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Over the past year many public bodies, including the BBC, have been forced to recognise that their handling of complaints is not always up to scratch. In June last year the BBC’s complaints procedures were found to be convoluted and over-complicated by the House of Lord’s Communication Select Committee. The BBC’s answer to the criticism was published in its recent public consultation on proposed changes to the way it handles complaints.
The BBC receives many different types of complaints, ranging from complaints that programme content failed to follow its Editorial Guidelines (“editorial complaints”), to complaints about party election broadcasting and television licensing. The vast majority are editorial, with 240,000 received every year.
Editorial complaints place the BBC under conflicting pressures. On the one hand it must try to defend editorial freedom and freedom of speech, and on the other, it must seek to fulfil the duties imposed on it by the BBC Charter, to ensure that its content is accurate and impartial. These tensions must then be balanced out in the course of the complaints process, an exercise often played out in the public eye due to high profile complaints about broadcasters like Jonathan Ross and the infamous “Sachsgate” scandal.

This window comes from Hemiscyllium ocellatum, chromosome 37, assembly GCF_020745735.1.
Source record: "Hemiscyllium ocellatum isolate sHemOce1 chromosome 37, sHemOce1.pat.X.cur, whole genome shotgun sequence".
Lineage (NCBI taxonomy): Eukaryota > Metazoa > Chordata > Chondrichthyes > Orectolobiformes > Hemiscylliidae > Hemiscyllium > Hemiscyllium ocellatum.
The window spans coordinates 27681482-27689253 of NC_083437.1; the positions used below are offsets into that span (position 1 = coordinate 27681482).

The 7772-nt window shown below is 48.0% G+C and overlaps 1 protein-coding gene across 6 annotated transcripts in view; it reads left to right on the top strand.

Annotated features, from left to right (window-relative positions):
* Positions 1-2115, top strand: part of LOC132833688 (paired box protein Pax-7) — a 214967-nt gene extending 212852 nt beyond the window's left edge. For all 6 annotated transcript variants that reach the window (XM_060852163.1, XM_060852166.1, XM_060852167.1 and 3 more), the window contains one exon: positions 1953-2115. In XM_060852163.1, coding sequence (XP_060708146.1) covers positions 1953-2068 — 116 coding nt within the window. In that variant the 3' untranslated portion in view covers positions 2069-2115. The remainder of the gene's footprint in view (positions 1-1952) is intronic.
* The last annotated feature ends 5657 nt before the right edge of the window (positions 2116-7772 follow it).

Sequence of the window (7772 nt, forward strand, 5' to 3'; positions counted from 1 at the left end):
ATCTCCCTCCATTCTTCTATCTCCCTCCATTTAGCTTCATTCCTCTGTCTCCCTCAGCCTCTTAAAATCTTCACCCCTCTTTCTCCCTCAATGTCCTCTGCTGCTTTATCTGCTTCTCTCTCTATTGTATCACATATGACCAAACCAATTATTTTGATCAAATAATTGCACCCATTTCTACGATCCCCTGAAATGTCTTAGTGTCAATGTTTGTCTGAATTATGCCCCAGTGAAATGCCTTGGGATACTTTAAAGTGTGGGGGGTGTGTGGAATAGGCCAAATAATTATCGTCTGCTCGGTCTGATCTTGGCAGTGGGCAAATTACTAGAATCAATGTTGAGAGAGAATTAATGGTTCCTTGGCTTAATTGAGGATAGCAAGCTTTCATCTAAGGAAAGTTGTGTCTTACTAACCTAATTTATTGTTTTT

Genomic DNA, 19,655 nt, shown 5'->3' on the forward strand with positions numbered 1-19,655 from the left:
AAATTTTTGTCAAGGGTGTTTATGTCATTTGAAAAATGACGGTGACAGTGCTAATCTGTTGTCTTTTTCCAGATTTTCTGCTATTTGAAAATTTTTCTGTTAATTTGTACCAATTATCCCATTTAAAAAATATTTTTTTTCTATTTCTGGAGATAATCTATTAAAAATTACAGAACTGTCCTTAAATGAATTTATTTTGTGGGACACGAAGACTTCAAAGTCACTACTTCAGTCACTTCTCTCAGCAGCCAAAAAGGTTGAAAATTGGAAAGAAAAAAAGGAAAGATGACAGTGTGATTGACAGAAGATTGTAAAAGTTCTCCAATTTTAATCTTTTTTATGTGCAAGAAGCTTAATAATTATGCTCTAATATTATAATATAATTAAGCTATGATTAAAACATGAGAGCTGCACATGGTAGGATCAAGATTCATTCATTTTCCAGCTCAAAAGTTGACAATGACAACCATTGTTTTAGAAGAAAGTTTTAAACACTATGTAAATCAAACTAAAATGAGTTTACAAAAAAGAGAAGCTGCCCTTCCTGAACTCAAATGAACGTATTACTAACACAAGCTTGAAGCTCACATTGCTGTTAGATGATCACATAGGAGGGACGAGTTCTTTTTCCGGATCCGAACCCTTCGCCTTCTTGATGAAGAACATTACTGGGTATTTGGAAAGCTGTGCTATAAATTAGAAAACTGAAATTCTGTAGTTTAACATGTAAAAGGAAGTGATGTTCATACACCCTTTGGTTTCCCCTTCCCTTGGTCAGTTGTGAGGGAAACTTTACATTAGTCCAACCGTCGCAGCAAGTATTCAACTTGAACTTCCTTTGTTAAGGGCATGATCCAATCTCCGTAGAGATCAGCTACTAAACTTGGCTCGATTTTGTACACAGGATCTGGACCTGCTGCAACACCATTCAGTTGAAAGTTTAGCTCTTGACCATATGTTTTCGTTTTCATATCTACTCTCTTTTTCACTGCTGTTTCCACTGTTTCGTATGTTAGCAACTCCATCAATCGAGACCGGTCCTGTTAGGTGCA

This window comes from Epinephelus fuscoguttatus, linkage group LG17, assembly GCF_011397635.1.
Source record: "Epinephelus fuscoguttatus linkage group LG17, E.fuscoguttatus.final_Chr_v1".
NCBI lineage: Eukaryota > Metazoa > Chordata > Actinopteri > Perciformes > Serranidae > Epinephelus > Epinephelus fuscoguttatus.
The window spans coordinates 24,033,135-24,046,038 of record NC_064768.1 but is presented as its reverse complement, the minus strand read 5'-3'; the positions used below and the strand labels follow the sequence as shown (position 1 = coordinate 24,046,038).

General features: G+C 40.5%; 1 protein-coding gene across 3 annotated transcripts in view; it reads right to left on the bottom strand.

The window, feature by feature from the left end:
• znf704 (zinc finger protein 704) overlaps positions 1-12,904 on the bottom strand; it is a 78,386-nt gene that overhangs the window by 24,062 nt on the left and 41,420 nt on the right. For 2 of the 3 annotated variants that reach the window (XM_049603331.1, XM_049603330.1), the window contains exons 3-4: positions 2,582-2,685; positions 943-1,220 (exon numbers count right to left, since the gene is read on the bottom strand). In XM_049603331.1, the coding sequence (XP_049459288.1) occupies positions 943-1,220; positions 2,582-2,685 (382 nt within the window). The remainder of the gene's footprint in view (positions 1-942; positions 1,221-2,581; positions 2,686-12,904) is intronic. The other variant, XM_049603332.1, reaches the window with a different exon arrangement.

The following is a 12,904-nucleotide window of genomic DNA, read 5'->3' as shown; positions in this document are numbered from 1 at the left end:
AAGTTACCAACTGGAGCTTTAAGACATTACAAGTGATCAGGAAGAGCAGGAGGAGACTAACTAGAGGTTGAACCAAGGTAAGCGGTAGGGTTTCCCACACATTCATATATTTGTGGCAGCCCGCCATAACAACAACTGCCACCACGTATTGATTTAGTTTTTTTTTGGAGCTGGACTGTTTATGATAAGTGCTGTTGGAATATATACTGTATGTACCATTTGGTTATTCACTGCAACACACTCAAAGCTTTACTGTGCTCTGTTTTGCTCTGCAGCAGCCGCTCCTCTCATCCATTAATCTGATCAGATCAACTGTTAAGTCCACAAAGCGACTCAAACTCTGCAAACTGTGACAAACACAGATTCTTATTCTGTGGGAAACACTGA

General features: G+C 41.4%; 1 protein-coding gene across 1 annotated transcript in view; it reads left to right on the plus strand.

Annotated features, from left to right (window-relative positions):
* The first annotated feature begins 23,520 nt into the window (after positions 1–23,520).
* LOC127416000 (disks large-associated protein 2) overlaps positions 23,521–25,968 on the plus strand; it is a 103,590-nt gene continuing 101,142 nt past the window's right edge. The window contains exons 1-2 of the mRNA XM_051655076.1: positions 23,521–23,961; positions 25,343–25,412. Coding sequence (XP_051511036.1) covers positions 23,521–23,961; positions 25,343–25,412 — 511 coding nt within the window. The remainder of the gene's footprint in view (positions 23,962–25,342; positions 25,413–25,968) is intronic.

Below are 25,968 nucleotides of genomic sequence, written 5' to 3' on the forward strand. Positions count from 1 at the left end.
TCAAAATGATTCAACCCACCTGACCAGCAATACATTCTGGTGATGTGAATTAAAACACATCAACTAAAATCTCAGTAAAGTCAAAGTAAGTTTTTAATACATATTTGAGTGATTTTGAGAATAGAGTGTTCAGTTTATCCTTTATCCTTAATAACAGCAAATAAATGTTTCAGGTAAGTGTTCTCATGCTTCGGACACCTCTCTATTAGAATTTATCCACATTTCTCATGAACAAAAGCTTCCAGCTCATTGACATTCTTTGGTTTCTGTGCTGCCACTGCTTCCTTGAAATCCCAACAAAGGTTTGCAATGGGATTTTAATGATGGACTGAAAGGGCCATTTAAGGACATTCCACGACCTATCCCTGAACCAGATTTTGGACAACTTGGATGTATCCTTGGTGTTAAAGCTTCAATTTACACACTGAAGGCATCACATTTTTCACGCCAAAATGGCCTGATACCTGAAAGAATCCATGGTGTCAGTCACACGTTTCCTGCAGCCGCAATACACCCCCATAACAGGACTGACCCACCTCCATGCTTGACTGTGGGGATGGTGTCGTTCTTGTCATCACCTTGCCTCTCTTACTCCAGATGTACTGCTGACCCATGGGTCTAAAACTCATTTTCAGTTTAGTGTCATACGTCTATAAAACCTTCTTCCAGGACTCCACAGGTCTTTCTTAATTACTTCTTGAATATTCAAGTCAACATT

Under the new framework, editorial complaints will continue to proceed through up to three stages. A complaint will first be considered by the programme maker. Next, if the complaint is further investigated, it will in most cases be considered by the Editorial Complaints Unit. Finally, if still dissatisfied, a complainant may appeal to the BBC Trust.
One new feature of the process, which may also hold lessons for other public bodies, is the introduction of a ‘threshold test’ at the final stage; appeal to the BBC Trust. It is proposed that the Trust will only consider an appeal if it raises, “a matter of substance”. This is described as, “a real prospect that the appeal will be upheld as amounting to a breach of Editorial Guidelines”. This is a key reform, aimed at preserving the right of appeal to the Trust without burdening it with trivial cases. It also appears designed to balance out the tension between editorial freedoms and Charter responsibilities by allowing the Trust to take into account whether it would be proportionate to consider the appeal. This and other reforms, such as the introduction of an expedited complaints procedure to weed out repeated trivial complaints, will, it is hoped, simplify and speed up complaints handling by the BBC Executive and Trust, and set an example for other organisations.
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